Resource management takes project statuses into account in order to distribute resource allocations. Simply put, resource requests are placed depending on whether the project is extended, delayed, finishing on time or ahead of schedule. It gauges your staff’s actual availability and existing commitments before assigning work in order to prevent schedule conflicts. What’s more, it factors in absences and training times so that your resources are not under or overbooked. While reporting dashboards generate statistics concerning ongoing efforts, resource management’s business intelligence component lets you predict actual and planned efforts with real-time what-if scenarios. By comparing fluctuations in the two quantities you can ensure that your staff maintain optimal utilization rates throughout the project duration.
Additionally, resource management conducts capacity planning to predict the type and number of staff in existence and their relevance on future projects. This way if shifting demands require hyper-specialized skills, knowledge, availability and/ or certifications to be deployed to a particular location, you can acquire them on time while letting them get acquainted around the project particulars.
No-one approves a project without considering the financial implications. After all in the event costs outweighs benefits, you’ll still need to examine the project’s returns via benefit planning.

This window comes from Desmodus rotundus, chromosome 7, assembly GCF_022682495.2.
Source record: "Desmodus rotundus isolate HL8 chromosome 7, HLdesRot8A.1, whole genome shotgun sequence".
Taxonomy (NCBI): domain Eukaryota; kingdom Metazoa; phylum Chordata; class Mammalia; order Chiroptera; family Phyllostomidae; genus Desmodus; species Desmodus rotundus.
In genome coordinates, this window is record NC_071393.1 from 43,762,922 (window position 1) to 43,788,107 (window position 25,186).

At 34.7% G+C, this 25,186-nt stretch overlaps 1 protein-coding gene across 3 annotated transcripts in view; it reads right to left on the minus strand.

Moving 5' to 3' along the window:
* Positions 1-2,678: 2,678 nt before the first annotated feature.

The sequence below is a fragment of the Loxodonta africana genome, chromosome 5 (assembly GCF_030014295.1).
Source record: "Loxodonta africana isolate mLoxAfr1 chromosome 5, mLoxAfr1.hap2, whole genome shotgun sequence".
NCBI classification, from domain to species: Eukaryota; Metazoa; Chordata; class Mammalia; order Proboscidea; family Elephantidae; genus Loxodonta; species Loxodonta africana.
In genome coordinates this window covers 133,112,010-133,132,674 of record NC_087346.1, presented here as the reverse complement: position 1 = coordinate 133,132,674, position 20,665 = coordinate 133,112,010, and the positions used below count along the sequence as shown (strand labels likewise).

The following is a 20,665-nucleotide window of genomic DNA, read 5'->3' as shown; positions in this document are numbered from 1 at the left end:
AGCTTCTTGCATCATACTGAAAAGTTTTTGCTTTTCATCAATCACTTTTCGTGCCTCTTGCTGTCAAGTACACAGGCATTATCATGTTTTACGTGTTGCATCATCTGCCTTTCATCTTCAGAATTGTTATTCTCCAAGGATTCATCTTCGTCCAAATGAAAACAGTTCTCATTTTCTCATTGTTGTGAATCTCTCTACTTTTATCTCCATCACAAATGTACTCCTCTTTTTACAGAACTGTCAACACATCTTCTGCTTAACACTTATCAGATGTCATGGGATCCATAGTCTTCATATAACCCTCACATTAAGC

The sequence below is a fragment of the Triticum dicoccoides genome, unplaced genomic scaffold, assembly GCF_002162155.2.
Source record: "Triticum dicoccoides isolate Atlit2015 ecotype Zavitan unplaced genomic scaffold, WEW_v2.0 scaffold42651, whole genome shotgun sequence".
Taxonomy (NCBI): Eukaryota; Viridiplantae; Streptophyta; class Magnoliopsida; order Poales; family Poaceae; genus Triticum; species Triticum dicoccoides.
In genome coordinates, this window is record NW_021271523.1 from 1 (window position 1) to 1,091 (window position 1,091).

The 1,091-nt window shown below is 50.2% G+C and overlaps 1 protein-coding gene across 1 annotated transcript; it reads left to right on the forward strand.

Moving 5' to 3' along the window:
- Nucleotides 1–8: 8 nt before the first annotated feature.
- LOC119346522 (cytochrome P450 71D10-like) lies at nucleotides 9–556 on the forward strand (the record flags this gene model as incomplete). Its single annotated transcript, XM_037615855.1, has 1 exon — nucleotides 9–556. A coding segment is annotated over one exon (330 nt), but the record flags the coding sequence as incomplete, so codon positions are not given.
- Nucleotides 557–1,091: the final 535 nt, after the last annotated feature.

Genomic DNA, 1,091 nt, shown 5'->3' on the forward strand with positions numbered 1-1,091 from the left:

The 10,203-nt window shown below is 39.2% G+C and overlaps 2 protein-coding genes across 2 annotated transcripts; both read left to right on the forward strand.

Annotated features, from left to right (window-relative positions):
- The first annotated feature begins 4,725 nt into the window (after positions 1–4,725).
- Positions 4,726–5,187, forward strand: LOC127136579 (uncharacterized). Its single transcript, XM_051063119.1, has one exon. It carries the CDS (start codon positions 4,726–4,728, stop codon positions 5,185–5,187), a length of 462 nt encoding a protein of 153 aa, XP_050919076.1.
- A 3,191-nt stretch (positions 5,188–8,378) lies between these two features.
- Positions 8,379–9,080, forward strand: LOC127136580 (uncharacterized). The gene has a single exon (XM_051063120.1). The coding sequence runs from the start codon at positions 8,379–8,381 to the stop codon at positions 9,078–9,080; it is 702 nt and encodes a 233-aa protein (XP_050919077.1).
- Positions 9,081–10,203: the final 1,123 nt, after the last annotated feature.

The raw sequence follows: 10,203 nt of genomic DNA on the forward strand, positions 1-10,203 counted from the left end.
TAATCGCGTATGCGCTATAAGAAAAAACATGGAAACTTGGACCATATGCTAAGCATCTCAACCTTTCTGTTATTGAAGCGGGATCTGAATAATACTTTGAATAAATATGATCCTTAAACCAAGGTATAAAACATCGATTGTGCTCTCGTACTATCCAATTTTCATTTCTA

The best practices here is to use a project ‘checkbook’ to record planned and actual costs. This way, you can track the percentage of funds utilized against milestones reached. Doing this from start to finish summarizes your expense reports against the fund allocated. You can then re-assign unused spends on to inert projects rather than add more into the cash outflow pipe. Time-tracking lets you create an index of budgetary allocations such that you can estimate financial returns against what you invest in.
E. Evaluate your risk appetite
A total aversion to risks is akin to pretending the elephant in the room doesn’t exist.
Every project manager takes calculated risks with respect to scoping, costing, effort estimation and project lifecycle execution. And with a risk register, an agile PMO can evaluate the enterprise’s risk appetite by actively profiling risks. Your PMO’s risk management plan lets lets it assess known and unknown risks, previous occurrences, chances of the same recurring or even identify a new category of risk.
Consequently, it conceives mitigation measures in accordance with the type of PMO it is. For example, a finance PMO reporting to the CFO manages costs and normalizes spends based on previous project history. This way, the forensic accounting your PMO undertakes creates an audit trail that investigate which areas experienced financial risks associated with an excess or shortage of funds. The resulting risk framework lets you monitor alterations made to the project decision curve. Given that multiple projects run simultaneously, evaluating the risk appetite lets you revise the project plan with the aim to enhance the smooth flow of sequenced tasks.
The race to adopting a PMO has seen a 20% jump in 2017-18 alone, according to the Wellingstone survey. It suffices to say that with these efficiency-centric practices, your PMO not only becomes agile but gains high-maturity, thus playing its part in ensuring your enterprise enjoys repeat success through value-addition.
Want your PMO to stay in shape? Use these efficiency-centric practices to let your PMO walk that extra mile!
Aakash Gupta heads Saviom Software’s Business Sales Wing. He has several publications in project portfolio, resource and workforce management to his credit. Subscribe to the latest updates from his desk, here.
If you are interested in conveying your message to your target market, please contact us at firstname.lastname@example.org!
Share you project management knowledge and expertise with the hundreds of thousands readers of PMTips.net. Apply here!